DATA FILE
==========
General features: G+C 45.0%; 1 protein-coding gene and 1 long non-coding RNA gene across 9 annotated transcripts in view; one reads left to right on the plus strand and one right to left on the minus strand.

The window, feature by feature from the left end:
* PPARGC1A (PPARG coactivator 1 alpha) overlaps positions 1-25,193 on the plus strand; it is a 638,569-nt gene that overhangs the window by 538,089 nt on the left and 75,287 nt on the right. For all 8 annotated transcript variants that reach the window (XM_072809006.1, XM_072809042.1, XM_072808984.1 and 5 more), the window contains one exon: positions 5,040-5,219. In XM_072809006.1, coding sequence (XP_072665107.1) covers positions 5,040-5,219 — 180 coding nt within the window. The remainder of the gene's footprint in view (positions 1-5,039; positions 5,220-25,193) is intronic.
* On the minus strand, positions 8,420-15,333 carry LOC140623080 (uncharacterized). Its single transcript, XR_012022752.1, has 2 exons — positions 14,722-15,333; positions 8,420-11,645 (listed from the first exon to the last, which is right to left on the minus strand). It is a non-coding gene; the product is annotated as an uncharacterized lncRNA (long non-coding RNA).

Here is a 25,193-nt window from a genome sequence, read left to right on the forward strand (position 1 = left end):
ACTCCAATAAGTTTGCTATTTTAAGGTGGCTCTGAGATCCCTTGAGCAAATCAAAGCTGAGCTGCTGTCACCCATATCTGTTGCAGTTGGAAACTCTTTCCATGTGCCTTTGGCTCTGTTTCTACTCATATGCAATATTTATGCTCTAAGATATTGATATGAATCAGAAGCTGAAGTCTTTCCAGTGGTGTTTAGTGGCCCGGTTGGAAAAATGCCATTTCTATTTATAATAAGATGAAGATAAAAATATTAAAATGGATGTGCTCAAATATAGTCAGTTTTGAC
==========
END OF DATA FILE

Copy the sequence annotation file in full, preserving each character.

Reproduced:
General features: G+C 45.0%; 1 protein-coding gene and 1 long non-coding RNA gene across 9 annotated transcripts in view; one reads left to right on the plus strand and one right to left on the minus strand.

The window, feature by feature from the left end:
* PPARGC1A (PPARG coactivator 1 alpha) overlaps positions 1-25,193 on the plus strand; it is a 638,569-nt gene that overhangs the window by 538,089 nt on the left and 75,287 nt on the right. For all 8 annotated transcript variants that reach the window (XM_072809006.1, XM_072809042.1, XM_072808984.1 and 5 more), the window contains one exon: positions 5,040-5,219. In XM_072809006.1, coding sequence (XP_072665107.1) covers positions 5,040-5,219 — 180 coding nt within the window. The remainder of the gene's footprint in view (positions 1-5,039; positions 5,220-25,193) is intronic.
* On the minus strand, positions 8,420-15,333 carry LOC140623080 (uncharacterized). Its single transcript, XR_012022752.1, has 2 exons — positions 14,722-15,333; positions 8,420-11,645 (listed from the first exon to the last, which is right to left on the minus strand). It is a non-coding gene; the product is annotated as an uncharacterized lncRNA (long non-coding RNA).

Here is a 25,193-nt window from a genome sequence, read left to right on the forward strand (position 1 = left end):
ACTCCAATAAGTTTGCTATTTTAAGGTGGCTCTGAGATCCCTTGAGCAAATCAAAGCTGAGCTGCTGTCACCCATATCTGTTGCAGTTGGAAACTCTTTCCATGTGCCTTTGGCTCTGTTTCTACTCATATGCAATATTTATGCTCTAAGATATTGATATGAATCAGAAGCTGAAGTCTTTCCAGTGGTGTTTAGTGGCCCGGTTGGAAAAATGCCATTTCTATTTATAATAAGATGAAGATAAAAATATTAAAATGGATGTGCTCAAATATAGTCAGTTTTGAC